Description By Nick Skala
"Critics of the WTO recognized early on that GATS rules held the potential to infringe on the ability of governments to regulate committed services in the public interest, but trade officials assured them that such fears were unfounded. A May 2005 letter from the U.S. Trade Representative to state officials reiterated the top trade official's promises that the GATS did not pose a threat to their regulatory prerogatives, repeating eight times the Representative's view that "nothing in the GATS impedes the ability of a state to maintain or develop regulatory requirements as appropriate to each jurisdiction"
"This view has been severely undermined, however, by a pair of WTO tribunal rulings that demonstrate that the entities charged with interpreting GATS rules may hold them to extend to greater reaches than even the nations most supportive of services liberalization had intended. On March 13, 2003, the Caribbean island nation of Antigua alleged that U.S. law violated the GATS by operating to prohibit the cross-border supply of Internet gambling and betting services to the U.S. territory. "
"Lacking many kinds of traditional resources, Antigua had made the establishment of Internet- based gambling operations a central part of its economic development strategy; indeed, Antiguan lawyers submitted evidence to the WTO that, in 1999, Internet gambling revenue accounted for 10 percent of the nation's gross domestic product"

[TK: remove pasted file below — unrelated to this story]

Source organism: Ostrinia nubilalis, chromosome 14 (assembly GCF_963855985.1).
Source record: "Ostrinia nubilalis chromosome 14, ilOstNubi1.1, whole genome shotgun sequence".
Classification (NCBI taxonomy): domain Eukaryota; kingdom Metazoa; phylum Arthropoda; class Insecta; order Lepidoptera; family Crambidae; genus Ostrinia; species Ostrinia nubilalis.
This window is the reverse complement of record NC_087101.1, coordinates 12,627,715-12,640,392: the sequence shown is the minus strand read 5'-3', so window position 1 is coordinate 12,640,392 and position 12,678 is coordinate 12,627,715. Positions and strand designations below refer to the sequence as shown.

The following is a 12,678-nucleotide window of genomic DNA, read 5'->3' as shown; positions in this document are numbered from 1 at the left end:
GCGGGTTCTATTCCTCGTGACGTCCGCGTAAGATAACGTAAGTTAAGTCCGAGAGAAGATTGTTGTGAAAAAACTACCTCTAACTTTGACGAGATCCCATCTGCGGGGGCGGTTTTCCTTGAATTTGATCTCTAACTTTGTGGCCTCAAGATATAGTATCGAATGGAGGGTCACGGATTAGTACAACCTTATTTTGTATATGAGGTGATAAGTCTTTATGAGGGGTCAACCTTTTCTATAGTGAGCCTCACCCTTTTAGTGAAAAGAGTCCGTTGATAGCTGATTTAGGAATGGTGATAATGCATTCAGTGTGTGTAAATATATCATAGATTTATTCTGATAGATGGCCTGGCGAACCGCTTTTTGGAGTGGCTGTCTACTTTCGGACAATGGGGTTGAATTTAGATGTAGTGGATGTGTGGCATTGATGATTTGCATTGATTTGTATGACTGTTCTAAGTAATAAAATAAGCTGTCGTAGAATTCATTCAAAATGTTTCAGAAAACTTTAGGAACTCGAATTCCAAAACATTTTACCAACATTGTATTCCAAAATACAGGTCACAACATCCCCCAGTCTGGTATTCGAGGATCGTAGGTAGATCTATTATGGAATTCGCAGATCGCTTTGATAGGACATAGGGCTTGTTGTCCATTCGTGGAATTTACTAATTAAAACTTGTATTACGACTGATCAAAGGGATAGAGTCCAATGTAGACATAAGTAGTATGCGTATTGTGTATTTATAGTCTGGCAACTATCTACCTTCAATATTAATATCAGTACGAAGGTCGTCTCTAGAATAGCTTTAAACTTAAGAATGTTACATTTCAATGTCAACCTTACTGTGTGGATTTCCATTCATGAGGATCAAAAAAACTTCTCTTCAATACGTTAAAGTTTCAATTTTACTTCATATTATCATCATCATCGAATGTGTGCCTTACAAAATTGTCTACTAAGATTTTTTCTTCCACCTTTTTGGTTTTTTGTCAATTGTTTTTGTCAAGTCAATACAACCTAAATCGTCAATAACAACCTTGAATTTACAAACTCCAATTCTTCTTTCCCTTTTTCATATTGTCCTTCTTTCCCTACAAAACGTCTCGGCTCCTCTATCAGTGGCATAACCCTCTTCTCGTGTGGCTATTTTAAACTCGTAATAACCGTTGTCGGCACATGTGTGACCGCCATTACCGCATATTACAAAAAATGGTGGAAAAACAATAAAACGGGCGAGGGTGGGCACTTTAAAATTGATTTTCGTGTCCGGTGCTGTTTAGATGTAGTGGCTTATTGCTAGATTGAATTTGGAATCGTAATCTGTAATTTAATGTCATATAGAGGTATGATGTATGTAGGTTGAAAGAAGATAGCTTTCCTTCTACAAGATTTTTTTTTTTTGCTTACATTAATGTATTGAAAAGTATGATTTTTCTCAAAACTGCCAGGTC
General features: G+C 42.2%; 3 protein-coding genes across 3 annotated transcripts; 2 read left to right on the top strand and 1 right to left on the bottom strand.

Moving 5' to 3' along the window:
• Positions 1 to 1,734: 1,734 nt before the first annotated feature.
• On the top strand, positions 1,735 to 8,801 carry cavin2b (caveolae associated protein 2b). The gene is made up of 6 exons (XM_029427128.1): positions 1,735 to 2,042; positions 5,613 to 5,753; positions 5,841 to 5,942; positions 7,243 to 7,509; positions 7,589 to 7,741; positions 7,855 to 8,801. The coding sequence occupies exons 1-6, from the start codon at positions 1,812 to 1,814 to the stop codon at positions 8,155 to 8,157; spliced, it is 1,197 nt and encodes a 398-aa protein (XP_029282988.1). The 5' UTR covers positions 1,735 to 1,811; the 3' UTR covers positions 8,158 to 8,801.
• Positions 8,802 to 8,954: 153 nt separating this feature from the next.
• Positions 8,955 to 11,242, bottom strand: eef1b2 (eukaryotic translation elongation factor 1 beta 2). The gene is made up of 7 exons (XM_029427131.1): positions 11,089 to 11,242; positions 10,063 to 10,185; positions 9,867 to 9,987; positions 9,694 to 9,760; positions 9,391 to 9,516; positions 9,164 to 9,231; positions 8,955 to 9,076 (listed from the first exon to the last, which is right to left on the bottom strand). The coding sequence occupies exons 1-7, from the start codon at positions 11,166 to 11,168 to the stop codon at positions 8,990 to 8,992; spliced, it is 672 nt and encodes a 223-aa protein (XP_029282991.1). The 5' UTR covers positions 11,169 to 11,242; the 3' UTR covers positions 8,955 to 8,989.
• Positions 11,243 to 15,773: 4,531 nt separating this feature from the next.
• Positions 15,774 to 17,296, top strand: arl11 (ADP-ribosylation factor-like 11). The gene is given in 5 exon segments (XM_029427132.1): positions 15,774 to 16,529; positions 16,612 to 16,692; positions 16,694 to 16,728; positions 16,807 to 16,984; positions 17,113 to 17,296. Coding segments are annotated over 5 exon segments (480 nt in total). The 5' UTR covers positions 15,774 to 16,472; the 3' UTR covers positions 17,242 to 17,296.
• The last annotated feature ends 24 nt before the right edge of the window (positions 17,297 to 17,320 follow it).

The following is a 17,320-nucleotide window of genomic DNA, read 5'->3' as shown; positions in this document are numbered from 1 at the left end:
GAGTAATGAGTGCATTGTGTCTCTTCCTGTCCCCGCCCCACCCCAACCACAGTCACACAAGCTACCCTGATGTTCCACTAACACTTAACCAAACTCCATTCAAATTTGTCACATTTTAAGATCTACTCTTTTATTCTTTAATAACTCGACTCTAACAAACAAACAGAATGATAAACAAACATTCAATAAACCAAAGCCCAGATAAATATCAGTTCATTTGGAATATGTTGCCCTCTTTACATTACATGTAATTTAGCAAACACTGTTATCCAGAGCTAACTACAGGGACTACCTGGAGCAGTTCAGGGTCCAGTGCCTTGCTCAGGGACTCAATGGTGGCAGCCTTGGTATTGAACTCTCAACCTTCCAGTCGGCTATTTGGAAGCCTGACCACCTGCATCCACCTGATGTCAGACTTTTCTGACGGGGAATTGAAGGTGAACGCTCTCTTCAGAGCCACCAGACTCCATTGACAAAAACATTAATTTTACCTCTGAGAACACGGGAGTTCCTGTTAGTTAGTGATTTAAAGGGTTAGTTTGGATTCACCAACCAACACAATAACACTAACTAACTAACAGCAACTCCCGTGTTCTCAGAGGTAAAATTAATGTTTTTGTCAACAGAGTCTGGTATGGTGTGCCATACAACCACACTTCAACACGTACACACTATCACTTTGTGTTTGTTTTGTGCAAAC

The rest of the events unfolded in a surreal series of events that illustrates the incredible naivete of the US Trade Representatives and the Lawyers who represented the United States, who attempted to maintain that the United States had the "right" to control online gambling despite its WTO commitments, which we had not been aware we were triggering, but did..
We lost the case, and negotiations to set compensation for lost potential business, which may end up reaching into billions of dollars, - or unspeakable censored are ongoing. That is barely the start of it. This case opened up a hornets nest of questions, for which there are no easy answers. Until these issues are resolved, WE ABSOLUTELY MUST NOT TRIGGER GATS ON HEALTH CARE AND DESTROY OUR CHANCES FOR AFFORDABLE HEALTH CARE USING PUBLIC PLANS FOREVER.
This is from Global Trade Watch: